Sonarr Configuration for my Plex Server

Sonarr is a PVR for Usenet/BitTorrent harvesting of TV shows. It does so by monitoring RSS feeds for new episodes of your favorite shows and then using indexers (BitTorrent sites) to scrape for and ultimately download your favorite shows automatically.

This is achieved by:

  1. A BitTorrent Client embedded in a docker application nested into an OpenVPN public VPN connection to maintain privacy and anonymity. In my instance, this is a docker container called DelugeVPN.
  2. A docker container for Jackett. Jacket is a proxy server that translates requests from Sonarr to tracker site-specific HTTP queries.
  3. The Sonarr application installed as an APT package.

For my purposes, I put all of these components into a LXD container that is bridged to my main LAN. As always, watch my “LXD Step by Step” video to set up your bridge and LXD bridge profile. So, I created a single LXD container as follows:

lxc launch ubuntu:22.04 Sonarr --profile default --profile bridgeprofile -c boot.autostart=true -c security.nesting=true

I connected to that LXD container:

lxc shell Sonarr

I updated the container and created myself a username and gave it sudo privilege:

apt update && apt upgrade -y
adduser scott
usermod -aG sudo scott

Next, I installed docker and docker compose:

curl -sSL | sh
apt install docker-compose -y

Grant my user account docker:

usermod -aG docker scott

Move over to my account:

su - scott

Install Sonarr directly into Ubuntu using the apt package manager:

sudo gpg --keyserver hkp:// --no-default-keyring --keyring /usr/share/keyrings/sonarr.gpg --recv-keys 2009837CBFFD68F45BC180471F4F90DE2A9B4BF8
echo "deb [signed-by=/usr/share/keyrings/sonarr.gpg] buster main" | sudo tee /etc/apt/sources.list.d/sonarr.list
sudo apt update
sudo apt install sonarr

The sonarr web interface is accessed on port 8989 and I went to my domain name service provider and created a subdomain record for it and created an NginX Proxy Manager entry for the service:

Don’t forget to turn on authentication and set a username and password in the settings – general section of sonarr since your service will be exposed to the public Internet.

Next, you will want to install jackett as a docker container:

mkdir jackett
cd jackett

Edit a docker compose file:

nano docker-compose.yml

Insert the following and adjust your user/group ID and password:

version: "2.1"
    container_name: jackett
      - PUID=1001
      - PGID=1001
      - TZ=america/chicago
      - AUTO_UPDATE=true #optional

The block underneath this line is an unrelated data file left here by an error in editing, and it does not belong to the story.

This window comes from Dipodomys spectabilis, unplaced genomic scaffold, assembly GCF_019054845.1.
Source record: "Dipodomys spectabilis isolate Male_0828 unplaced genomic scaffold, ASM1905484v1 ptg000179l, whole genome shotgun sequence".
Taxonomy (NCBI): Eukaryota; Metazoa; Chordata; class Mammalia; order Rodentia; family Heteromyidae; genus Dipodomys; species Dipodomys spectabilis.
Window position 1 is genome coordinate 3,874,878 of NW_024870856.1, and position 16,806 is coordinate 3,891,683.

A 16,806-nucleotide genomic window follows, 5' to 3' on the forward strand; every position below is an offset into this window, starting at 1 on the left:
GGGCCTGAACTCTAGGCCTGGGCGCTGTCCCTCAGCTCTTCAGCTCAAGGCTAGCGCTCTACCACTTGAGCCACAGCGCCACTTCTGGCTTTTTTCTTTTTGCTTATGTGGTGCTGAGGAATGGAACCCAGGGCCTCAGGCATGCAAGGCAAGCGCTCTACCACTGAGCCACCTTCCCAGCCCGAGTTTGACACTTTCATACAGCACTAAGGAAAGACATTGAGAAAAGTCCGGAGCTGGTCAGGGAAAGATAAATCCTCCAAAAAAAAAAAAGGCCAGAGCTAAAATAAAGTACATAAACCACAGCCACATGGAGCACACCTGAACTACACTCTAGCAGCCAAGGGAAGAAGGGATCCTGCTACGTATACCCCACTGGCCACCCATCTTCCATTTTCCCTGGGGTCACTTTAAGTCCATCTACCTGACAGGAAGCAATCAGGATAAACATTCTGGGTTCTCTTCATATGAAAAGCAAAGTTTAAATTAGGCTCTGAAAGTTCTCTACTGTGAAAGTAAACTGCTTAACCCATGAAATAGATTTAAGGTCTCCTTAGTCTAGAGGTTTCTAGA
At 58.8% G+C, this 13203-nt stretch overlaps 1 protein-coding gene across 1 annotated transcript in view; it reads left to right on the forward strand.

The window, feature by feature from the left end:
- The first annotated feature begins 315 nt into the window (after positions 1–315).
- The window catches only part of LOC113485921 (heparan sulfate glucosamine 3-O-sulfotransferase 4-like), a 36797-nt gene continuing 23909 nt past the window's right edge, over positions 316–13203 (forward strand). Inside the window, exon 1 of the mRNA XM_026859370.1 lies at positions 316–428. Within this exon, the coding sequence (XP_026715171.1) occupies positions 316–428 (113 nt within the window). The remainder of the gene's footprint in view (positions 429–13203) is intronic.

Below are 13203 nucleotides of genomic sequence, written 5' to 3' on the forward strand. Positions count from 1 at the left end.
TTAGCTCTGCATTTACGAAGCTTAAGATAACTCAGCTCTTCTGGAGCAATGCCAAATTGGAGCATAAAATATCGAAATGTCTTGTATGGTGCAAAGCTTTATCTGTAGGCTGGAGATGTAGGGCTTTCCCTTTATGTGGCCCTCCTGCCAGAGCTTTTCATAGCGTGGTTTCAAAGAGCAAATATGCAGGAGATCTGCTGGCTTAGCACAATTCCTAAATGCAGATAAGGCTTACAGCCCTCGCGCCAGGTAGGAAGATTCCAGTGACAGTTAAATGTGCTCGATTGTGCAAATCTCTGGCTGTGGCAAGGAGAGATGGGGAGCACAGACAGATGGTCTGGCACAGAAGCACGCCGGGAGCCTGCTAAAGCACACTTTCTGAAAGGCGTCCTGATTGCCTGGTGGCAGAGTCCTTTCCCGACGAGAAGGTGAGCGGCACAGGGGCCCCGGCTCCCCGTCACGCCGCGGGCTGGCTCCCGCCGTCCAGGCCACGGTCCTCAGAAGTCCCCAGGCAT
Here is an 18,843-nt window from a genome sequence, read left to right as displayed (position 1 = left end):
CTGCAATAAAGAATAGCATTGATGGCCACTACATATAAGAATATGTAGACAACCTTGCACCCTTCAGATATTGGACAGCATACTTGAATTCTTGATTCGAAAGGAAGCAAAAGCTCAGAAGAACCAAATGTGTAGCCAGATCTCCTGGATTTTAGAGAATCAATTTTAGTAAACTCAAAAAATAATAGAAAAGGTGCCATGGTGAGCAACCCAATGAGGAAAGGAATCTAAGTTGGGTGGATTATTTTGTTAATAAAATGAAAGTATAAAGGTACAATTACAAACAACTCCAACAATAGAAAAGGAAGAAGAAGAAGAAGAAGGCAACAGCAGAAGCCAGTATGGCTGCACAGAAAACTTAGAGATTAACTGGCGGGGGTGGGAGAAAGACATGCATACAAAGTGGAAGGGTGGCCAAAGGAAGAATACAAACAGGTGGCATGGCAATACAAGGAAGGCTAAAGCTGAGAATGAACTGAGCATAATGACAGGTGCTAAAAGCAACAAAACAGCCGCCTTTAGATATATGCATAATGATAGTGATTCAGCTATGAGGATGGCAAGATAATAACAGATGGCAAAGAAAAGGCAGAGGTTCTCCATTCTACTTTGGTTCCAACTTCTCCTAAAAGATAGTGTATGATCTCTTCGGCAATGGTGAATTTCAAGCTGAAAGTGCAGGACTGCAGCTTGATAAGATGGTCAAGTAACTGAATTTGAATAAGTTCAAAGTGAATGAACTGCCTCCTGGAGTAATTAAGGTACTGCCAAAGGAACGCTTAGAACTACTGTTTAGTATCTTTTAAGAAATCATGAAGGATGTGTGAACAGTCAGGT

- RUN_OPTS= #optional
      - ./config:/config
      - ./downloads:/downloads
      - 81:9117
    restart: unless-stopped

Save the file with CTRL O and Enter and then CTRL X to exit the editor.
Note in the above that I set the web port as 81 only because I knew it would be easier to remember and would be available in a LXD container.

Start the container:

docker compose up -d

You can navigate to the address of the LXD container with “:81” at the end to set up your indexers.

Basically, jackett provides you the means to configure Sonnar with your desired indexers:

Finally, install DelugeVPN into a docker container by creating a folder for it:

mkdir delugevpn
cd delugevpn

Edit a docker compose file:

nano docker-compose.yml

Insert the following:

version: "3.8"

    container_name: deluge
    image: binhex/arch-delugevpn
    restart: unless-stopped
      - /dev/net/tun
      - "${IP}:8112:8112"
      - "${IP}:8118:8118"
      - "${IP}:58846:58846"
      - "${IP}:58946:58946"
      - ./config:/config
      - /config/completed:/config/completed
      - /etc/localtime:/etc/localtime:ro
    env_file: .env
      DEBUG: ${DEBUG}
      UMASK: ${UMASK}
      PUID: ${PUID}
      PGID: ${PGID}
      - NET_ADMIN

Save the file with CTRL O and enter and CTRL X to exit the editor.

Edit an environment variables file:

nano .env

Insert the following:

VPN_USER=The username for your VPN provider
VPN_PASS=Your VPN Password

In this file, change the IP to be the IP address of the LXD container you are in right now. Change your VPN username and password accordingly. I use nordvpn as my VPN provider. I use openvpn as my type of vpn and some VPN providers might prefer wireguard. I left the name servers at the default. Be sure to change your LAN_NETWORK. Yours is probably

Save the file with CTRL O and Enter and CTRL X to exit the editor.

Create the completed folder and set its permission to the appropriate user:

sudo mkdir -p /config/completed
sudo chown -R scott:scott /config

Bring up DelugeVPN.

docker compose up -d && docker compose logs -f

Follow the logs. The app should be accessible at your address with “:8112” as the port number on the end. If your VPN credentials are incorrect, the app will not run. So, watch the logs as it boots.

Configure DelugeVPN with the preferences as follows:

After you do this, you can test downloading a torrent. An easy test is downloading the Ubuntu server ISO from the Ubuntu site. If this works, the file should be inside your “./config/completed” folder which is inside of your delugevpn folder.

There are lots of defaults you may want for the delugevpn client. As an example, I set mine to delete the torrent entry after a successful download and I don’t seed because I have a strict monthly Internet data usage cap imposed by my ISP.

So, now you basically need to create the media folder and go into sonarr and set the root folder for that media folder. I set mine as /media/tv and I set the ownership of that to scott: